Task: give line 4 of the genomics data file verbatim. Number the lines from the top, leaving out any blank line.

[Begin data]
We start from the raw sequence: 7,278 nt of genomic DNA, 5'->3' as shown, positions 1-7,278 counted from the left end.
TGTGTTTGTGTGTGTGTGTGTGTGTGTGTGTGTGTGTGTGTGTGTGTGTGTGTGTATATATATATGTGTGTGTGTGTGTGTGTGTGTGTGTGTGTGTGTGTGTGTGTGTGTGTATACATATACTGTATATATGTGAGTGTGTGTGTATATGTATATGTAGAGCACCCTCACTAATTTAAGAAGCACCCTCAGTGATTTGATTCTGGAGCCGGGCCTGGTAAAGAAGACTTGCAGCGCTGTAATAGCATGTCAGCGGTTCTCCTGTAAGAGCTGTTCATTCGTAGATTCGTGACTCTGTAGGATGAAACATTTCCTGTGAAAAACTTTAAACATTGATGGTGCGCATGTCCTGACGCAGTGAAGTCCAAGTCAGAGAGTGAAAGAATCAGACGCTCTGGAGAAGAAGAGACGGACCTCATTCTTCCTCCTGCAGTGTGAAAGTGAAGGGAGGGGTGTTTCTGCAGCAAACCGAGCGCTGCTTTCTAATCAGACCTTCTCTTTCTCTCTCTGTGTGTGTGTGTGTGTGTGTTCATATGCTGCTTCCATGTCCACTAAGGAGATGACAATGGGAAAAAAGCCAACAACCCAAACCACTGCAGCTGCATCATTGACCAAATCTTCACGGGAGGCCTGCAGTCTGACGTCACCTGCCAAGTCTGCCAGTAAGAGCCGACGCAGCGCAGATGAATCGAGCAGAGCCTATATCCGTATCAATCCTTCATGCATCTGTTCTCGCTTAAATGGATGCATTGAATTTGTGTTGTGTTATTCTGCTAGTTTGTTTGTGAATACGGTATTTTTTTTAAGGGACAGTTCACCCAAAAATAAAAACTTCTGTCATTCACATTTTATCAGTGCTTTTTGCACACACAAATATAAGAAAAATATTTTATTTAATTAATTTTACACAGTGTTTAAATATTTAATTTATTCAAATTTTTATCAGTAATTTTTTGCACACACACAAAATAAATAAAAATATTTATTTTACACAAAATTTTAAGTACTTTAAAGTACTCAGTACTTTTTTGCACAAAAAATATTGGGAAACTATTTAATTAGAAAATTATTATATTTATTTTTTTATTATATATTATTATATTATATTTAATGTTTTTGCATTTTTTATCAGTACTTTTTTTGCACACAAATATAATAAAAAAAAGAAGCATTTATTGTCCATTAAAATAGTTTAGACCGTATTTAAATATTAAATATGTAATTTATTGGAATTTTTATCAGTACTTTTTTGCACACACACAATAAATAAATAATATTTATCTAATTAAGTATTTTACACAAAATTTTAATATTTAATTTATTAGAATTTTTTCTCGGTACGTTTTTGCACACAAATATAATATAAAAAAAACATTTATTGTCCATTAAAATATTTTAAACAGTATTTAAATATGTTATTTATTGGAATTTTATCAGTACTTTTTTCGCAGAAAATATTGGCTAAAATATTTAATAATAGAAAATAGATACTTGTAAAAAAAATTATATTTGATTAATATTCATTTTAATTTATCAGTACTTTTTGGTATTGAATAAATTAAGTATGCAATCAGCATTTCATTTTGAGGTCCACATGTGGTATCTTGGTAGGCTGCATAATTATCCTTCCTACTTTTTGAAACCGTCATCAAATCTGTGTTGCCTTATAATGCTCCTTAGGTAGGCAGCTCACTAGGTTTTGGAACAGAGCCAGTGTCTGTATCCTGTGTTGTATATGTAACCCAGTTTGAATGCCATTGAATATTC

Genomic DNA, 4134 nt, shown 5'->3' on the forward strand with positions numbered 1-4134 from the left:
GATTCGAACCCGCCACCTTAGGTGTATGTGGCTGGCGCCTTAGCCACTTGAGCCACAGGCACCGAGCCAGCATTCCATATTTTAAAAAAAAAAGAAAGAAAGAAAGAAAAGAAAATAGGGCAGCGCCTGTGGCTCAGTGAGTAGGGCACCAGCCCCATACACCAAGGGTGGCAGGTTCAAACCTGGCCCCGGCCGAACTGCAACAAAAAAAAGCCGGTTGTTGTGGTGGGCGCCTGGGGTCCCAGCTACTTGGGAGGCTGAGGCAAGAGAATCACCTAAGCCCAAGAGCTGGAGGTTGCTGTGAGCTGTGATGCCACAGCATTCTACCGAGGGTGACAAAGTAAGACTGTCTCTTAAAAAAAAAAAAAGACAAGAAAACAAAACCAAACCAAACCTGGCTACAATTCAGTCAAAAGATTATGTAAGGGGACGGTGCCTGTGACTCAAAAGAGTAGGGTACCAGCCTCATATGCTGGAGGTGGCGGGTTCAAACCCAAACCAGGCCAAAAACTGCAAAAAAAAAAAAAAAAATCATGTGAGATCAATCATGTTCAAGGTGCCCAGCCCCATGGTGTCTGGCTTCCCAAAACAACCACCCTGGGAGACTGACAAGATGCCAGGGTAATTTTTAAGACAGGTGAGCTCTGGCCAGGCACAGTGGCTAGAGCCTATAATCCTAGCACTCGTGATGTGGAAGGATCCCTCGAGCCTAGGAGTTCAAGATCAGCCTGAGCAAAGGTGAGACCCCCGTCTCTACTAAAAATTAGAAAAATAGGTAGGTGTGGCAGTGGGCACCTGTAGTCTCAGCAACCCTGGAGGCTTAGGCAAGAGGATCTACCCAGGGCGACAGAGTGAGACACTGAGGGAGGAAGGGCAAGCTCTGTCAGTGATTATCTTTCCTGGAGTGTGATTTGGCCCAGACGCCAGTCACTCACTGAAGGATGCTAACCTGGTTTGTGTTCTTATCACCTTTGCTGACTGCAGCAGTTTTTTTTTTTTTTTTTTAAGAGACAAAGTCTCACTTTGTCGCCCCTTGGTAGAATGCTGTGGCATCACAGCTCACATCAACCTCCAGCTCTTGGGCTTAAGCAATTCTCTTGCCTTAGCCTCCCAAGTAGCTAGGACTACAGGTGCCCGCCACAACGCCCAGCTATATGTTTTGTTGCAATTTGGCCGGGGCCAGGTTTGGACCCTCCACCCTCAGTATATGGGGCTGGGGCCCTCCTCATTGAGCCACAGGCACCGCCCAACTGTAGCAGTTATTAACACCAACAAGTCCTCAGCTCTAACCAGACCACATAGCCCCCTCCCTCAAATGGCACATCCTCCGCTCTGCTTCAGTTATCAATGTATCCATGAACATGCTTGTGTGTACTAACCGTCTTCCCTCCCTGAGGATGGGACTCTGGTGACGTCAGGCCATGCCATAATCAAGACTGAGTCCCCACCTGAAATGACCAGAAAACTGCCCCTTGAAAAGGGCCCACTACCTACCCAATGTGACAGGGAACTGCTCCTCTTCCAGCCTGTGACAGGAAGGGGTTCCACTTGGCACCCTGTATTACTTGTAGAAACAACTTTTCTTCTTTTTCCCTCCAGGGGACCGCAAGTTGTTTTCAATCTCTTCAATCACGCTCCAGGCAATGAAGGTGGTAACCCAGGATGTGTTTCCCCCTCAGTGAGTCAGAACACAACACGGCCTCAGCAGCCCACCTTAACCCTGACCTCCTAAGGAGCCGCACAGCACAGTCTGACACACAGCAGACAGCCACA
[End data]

GATTCGAACCCGCCACCTTAGGTGTATGTGGCTGGCGCCTTAGCCACTTGAGCCACAGGCACCGAGCCAGCATTCCATATTTTAAAAAAAAAAGAAAGAAAGAAAGAAAAGAAAATAGGGCAGCGCCTGTGGCTCAGTGAGTAGGGCACCAGCCCCATACACCAAGGGTGGCAGGTTCAAACCTGGCCCCGGCCGAACTGCAACAAAAAAAAGCCGGTTGTTGTGGTGGGCGCCTGGGGTCCCAGCTACTTGGGAGGCTGAGGCAAGAGAATCACCTAAGCCCAAGAGCTGGAGGTTGCTGTGAGCTGTGATGCCACAGCATTCTACCGAGGGTGACAAAGTAAGACTGTCTCTTAAAAAAAAAAAAAGACAAGAAAACAAAACCAAACCAAACCTGGCTACAATTCAGTCAAAAGATTATGTAAGGGGACGGTGCCTGTGACTCAAAAGAGTAGGGTACCAGCCTCATATGCTGGAGGTGGCGGGTTCAAACCCAAACCAGGCCAAAAACTGCAAAAAAAAAAAAAAAAATCATGTGAGATCAATCATGTTCAAGGTGCCCAGCCCCATGGTGTCTGGCTTCCCAAAACAACCACCCTGGGAGACTGACAAGATGCCAGGGTAATTTTTAAGACAGGTGAGCTCTGGCCAGGCACAGTGGCTAGAGCCTATAATCCTAGCACTCGTGATGTGGAAGGATCCCTCGAGCCTAGGAGTTCAAGATCAGCCTGAGCAAAGGTGAGACCCCCGTCTCTACTAAAAATTAGAAAAATAGGTAGGTGTGGCAGTGGGCACCTGTAGTCTCAGCAACCCTGGAGGCTTAGGCAAGAGGATCTACCCAGGGCGACAGAGTGAGACACTGAGGGAGGAAGGGCAAGCTCTGTCAGTGATTATCTTTCCTGGAGTGTGATTTGGCCCAGACGCCAGTCACTCACTGAAGGATGCTAACCTGGTTTGTGTTCTTATCACCTTTGCTGACTGCAGCAGTTTTTTTTTTTTTTTTTTAAGAGACAAAGTCTCACTTTGTCGCCCCTTGGTAGAATGCTGTGGCATCACAGCTCACATCAACCTCCAGCTCTTGGGCTTAAGCAATTCTCTTGCCTTAGCCTCCCAAGTAGCTAGGACTACAGGTGCCCGCCACAACGCCCAGCTATATGTTTTGTTGCAATTTGGCCGGGGCCAGGTTTGGACCCTCCACCCTCAGTATATGGGGCTGGGGCCCTCCTCATTGAGCCACAGGCACCGCCCAACTGTAGCAGTTATTAACACCAACAAGTCCTCAGCTCTAACCAGACCACATAGCCCCCTCCCTCAAATGGCACATCCTCCGCTCTGCTTCAGTTATCAATGTATCCATGAACATGCTTGTGTGTACTAACCGTCTTCCCTCCCTGAGGATGGGACTCTGGTGACGTCAGGCCATGCCATAATCAAGACTGAGTCCCCACCTGAAATGACCAGAAAACTGCCCCTTGAAAAGGGCCCACTACCTACCCAATGTGACAGGGAACTGCTCCTCTTCCAGCCTGTGACAGGAAGGGGTTCCACTTGGCACCCTGTATTACTTGTAGAAACAACTTTTCTTCTTTTTCCCTCCAGGGGACCGCAAGTTGTTTTCAATCTCTTCAATCACGCTCCAGGCAATGAAGGTGGTAACCCAGGATGTGTTTCCCCCTCAGTGAGTCAGAACACAACACGGCCTCAGCAGCCCACCTTAACCCTGACCTCCTAAGGAGCCGCACAGCACAGTCTGACACACAGCAGACAGCCACA